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Originally published May 7, 2014 at 8:13 PM | Page modified May 8, 2014 at 12:38 AM

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Obama: 'Disquiet' breeds political cynicism

In a sober political assessment, President Barack Obama told donors Wednesday that disquiet and a sense of frustration in the country is fueling cynicism about government that could hurt Democratic turnout in the November congressional elections.


Associated Press

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LOS ANGELES —

In a sober political assessment, President Barack Obama told donors Wednesday that disquiet and a sense of frustration in the country is fueling cynicism about government that could hurt Democratic turnout in the November congressional elections.

Obama told high-dollar contributors that he feels a sense of urgency about the election and needs the Senate to remain Democratic. Republicans have a chance to win control of the Senate this year.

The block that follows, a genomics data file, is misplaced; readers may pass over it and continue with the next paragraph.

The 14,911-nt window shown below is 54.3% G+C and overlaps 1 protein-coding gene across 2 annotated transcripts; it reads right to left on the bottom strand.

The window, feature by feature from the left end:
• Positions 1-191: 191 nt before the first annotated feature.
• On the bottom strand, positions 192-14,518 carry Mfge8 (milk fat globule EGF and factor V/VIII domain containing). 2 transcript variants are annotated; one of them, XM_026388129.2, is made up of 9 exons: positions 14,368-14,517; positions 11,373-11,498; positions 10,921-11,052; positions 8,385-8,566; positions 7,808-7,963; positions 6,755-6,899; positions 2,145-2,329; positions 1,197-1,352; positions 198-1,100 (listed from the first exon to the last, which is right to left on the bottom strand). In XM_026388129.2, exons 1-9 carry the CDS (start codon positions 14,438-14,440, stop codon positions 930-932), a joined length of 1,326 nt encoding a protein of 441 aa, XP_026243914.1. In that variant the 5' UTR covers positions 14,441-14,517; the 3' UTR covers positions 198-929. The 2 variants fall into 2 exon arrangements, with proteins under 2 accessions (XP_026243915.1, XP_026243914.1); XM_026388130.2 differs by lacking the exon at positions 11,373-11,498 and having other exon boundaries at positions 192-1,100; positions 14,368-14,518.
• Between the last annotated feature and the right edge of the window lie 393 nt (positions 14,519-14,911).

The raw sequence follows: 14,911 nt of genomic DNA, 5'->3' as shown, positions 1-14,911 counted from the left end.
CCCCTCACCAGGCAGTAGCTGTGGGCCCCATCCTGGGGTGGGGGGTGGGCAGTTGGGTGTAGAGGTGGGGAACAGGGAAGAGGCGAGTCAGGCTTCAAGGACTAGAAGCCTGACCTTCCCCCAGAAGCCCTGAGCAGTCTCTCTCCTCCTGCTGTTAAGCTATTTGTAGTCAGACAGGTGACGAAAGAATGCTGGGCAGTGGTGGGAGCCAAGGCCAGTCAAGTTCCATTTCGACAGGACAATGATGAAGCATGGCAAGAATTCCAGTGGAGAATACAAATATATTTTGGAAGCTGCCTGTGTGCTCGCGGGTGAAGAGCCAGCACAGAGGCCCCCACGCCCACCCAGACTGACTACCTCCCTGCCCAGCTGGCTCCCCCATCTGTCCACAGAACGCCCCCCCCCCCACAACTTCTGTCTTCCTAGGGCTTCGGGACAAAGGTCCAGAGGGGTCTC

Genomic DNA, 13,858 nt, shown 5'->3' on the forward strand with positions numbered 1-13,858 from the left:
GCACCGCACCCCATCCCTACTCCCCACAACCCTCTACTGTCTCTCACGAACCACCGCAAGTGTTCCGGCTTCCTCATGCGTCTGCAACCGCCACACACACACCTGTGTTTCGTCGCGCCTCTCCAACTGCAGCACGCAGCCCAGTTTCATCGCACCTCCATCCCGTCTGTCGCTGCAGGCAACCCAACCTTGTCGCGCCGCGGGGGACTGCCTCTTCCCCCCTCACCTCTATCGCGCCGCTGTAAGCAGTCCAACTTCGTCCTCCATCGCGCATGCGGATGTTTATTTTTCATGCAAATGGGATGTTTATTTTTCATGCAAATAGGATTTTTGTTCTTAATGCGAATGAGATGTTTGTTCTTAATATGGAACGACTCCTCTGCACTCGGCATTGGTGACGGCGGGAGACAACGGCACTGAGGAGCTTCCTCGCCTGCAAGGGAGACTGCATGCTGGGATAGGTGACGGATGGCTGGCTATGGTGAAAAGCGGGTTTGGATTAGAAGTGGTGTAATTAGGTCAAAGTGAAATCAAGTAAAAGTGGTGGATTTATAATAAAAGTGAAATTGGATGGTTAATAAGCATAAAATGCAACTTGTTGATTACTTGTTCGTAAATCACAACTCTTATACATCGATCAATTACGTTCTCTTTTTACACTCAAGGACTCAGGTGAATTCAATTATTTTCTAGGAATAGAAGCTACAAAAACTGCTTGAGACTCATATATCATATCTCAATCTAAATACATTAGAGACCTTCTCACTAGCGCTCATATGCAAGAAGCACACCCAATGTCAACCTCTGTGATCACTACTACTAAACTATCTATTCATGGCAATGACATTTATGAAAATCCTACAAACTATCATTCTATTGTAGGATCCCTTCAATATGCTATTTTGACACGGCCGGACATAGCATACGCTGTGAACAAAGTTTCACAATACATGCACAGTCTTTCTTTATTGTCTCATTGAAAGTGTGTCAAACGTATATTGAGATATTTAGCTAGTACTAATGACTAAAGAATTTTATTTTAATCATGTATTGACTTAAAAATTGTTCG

Obama spoke at the home of Disney Studios Chairman Alan Horn before about 90 contributors who paid from $10,000 to $32,400 to attend. Among those attending were Hollywood luminaries Barbra Streisand, James Brolin and Jeffrey Katzenberg

Obama said the political system faces challenges from legislative procedures, a partisan media and too much money in politics. But he said the main cause for gridlock was fundamental differences between what Democrats believe and "what this particular brand of Republicans in Congress believes."

He said the gridlock in government has disillusioned many of the voters upon whom Democrats rely.

"When they get discouraged they don't vote," he said. "We have to break out of that cycle, and that is what this election is about."

Obama emphasized the need to retain a Democratic majority in the Senate. With House Minority Leader Nancy Pelosi in the audience, he also called for Democrats to make a push to recapture control of the House, though many party activists have little hope of achieving that.

Obama was holding five fundraisers for the Democratic Party during a three-day California swing.



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